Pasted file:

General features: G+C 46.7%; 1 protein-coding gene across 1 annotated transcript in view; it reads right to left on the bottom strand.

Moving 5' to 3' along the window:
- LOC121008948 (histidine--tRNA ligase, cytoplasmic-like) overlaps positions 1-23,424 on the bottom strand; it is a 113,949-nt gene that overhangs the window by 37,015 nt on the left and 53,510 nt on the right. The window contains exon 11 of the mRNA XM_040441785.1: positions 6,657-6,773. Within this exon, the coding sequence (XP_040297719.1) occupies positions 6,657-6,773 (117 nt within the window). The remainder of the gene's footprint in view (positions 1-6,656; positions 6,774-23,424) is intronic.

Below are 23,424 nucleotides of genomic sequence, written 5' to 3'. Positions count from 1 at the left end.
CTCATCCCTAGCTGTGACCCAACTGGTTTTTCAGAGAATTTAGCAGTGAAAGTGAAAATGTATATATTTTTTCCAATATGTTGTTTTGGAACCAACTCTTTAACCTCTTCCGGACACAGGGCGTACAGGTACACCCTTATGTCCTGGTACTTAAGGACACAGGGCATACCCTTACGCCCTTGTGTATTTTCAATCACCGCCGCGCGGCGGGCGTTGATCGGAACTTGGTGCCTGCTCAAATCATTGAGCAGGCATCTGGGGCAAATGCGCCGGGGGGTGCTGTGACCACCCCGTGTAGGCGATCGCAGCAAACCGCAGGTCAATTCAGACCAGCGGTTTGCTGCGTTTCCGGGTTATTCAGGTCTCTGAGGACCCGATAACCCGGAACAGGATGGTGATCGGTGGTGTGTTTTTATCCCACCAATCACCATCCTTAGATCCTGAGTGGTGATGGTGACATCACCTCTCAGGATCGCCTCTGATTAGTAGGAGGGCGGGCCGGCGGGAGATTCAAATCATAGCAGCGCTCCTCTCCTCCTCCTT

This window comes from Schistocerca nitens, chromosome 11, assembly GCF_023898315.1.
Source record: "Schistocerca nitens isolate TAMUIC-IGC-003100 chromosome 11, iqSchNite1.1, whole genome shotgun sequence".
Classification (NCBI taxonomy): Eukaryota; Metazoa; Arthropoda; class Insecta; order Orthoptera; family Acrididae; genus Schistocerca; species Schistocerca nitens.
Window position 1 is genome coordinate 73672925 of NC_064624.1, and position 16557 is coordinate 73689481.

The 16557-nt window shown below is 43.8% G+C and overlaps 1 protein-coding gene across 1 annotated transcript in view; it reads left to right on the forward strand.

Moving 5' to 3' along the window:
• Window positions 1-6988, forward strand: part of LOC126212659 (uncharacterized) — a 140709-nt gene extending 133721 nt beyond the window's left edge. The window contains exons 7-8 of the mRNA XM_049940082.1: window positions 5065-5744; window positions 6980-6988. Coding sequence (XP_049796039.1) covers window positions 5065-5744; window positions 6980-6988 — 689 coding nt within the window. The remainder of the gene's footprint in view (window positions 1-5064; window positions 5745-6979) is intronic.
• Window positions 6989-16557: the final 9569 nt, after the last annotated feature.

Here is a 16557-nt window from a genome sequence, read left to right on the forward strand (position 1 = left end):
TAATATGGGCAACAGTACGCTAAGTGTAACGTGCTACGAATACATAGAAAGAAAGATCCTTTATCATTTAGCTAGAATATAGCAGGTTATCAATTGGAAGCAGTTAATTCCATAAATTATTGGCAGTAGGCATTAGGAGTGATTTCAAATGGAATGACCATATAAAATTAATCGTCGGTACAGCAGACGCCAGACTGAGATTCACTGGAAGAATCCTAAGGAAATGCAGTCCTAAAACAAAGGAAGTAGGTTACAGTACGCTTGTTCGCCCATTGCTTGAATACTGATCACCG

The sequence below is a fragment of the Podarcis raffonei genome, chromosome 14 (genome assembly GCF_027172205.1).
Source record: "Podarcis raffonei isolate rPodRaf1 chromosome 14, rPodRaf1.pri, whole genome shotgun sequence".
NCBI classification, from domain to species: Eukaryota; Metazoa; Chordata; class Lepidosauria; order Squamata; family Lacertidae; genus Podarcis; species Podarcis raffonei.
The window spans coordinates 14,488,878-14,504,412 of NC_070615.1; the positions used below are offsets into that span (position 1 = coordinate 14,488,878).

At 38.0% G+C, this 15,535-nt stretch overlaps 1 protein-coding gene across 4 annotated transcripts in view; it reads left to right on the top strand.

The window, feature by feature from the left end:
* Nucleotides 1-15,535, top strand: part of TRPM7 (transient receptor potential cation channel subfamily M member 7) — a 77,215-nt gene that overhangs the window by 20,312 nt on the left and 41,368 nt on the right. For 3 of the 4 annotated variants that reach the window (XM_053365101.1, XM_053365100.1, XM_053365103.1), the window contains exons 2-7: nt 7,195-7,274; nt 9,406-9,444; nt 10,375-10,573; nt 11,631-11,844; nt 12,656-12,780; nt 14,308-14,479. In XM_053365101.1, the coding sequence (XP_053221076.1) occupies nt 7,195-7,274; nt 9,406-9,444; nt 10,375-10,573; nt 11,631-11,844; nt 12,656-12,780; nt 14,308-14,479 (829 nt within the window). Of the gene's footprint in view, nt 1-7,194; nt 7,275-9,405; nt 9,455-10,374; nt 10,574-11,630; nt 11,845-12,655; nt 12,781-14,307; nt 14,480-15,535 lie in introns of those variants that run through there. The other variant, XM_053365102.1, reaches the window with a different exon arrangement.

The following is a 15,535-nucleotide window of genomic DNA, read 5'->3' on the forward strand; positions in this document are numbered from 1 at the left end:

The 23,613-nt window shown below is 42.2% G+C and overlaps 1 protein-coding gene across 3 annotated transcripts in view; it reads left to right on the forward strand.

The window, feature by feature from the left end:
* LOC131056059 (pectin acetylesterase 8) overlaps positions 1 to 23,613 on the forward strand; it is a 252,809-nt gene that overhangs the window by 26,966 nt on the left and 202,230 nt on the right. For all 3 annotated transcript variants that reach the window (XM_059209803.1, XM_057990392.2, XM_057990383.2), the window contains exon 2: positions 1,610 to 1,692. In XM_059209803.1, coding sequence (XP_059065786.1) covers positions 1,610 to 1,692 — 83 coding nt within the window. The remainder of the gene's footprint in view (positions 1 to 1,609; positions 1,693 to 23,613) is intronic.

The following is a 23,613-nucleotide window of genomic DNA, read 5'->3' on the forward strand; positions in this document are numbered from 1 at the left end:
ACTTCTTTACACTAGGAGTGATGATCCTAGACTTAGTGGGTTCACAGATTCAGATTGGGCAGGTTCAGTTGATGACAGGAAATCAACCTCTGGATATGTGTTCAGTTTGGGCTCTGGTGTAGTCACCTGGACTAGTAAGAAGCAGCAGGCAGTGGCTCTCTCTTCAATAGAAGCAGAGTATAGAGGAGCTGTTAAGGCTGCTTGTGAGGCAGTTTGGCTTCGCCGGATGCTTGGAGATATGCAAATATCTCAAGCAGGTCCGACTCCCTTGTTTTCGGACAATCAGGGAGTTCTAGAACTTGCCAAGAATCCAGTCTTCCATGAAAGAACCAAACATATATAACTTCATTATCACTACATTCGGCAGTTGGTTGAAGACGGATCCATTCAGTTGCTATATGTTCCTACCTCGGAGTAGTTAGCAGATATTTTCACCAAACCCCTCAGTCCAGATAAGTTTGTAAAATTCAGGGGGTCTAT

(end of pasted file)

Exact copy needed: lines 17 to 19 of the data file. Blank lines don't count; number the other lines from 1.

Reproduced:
Source record: "Podarcis raffonei isolate rPodRaf1 chromosome 14, rPodRaf1.pri, whole genome shotgun sequence".
NCBI classification, from domain to species: Eukaryota; Metazoa; Chordata; class Lepidosauria; order Squamata; family Lacertidae; genus Podarcis; species Podarcis raffonei.
The window spans coordinates 14,488,878-14,504,412 of NC_070615.1; the positions used below are offsets into that span (position 1 = coordinate 14,488,878).